Up next – my last post on Istanbul, and my reason for visiting Istanbul in the first place! 😀
“Would you like a Turkish carpet? How about a Turkish scarf? Do you want Turkish tea? HOW ABOUT A TURKISH BOYFRIEND?”
No kidding, I got that from one of the vendors in Istanbul’s Grand Bazaar, trying not to laugh too hard as I walked away from what seemed like the millionth carpet store in there.
If you love bazaars or markets like Malaysian pasar malams (or any other South East Asian markets), you’ll love the bazaars of Istanbul as well!
The salesmen in Istanbul are some of the most persuasive, aggressive ones I’ve seen in my life – if you’re a single female traveller, they’ll probably try to hit on you while selling you a carpet at the same time 😛 Unabashedly so, at that. Also, be prepared to be offered more tea than you’ll ever drink in your whole life. I don’t know how it happens, but there’s Guy A that ropes you in (“Turkish tea or apple tea?”), he yells at Guy B in Turkish, 5 seconds later Guy B appears out of nowhere with a tray of tea, and once they get you to sit down for a chat, you’re not leaving without a carpet. Or a lamp. Or an impossibly soft cashmere scarf.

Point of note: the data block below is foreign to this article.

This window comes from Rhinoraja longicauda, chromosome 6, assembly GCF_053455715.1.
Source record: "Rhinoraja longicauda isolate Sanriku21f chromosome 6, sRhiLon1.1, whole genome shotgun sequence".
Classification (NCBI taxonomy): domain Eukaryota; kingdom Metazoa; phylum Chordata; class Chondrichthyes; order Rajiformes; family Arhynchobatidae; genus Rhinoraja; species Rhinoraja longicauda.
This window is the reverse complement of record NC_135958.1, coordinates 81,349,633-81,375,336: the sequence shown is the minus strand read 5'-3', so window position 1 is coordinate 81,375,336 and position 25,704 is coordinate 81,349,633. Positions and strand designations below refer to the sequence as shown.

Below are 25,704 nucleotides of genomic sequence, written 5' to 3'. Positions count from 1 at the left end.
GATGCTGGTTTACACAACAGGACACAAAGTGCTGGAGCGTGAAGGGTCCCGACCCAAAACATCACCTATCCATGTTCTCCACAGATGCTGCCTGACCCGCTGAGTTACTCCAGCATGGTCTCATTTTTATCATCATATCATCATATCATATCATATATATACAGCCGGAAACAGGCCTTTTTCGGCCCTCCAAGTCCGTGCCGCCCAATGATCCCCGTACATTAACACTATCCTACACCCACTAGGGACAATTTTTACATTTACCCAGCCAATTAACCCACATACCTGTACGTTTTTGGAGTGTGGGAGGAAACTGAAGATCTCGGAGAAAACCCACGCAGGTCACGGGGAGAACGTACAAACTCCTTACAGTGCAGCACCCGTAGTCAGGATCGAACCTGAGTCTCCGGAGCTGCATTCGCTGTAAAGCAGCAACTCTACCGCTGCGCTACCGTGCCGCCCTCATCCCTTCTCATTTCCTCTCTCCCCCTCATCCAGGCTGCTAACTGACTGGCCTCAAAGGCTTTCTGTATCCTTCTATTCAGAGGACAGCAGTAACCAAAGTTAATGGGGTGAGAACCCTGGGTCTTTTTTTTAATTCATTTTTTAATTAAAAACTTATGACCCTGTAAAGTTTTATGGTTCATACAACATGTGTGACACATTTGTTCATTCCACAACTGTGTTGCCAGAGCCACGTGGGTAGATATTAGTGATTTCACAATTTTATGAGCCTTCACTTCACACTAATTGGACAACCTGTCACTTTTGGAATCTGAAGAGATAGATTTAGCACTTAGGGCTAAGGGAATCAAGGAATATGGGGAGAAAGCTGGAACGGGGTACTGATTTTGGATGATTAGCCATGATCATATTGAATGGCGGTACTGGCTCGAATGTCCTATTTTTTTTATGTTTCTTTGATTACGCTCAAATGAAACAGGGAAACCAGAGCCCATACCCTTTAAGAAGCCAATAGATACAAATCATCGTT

It can get rather overwhelming sometimes, but it’s not all bad because most of the time, they’re just really friendly. It’s a Turkish thing. And even if you’re not particularly set on shopping, the bazaars are pretty awesome places to get lost in and get some cool photos too!
I managed to visit the 2 most well-known bazaars in Istanbul when I was there, namely the Spice Bazaar and the Grand Bazaar.
The Spice Bazaar is Istanbul’s second largest covered market complex after the Grand Bazaar, and is pretty easy to reach. It’s located in Eminonu, right next to Yeni Camii (New Mosque), and a short walk away from the Galata Bridge. If you’re taking the tram, just get off at the Eminonu stop!
No prizes for guessing how the Spice Bazaar got its name!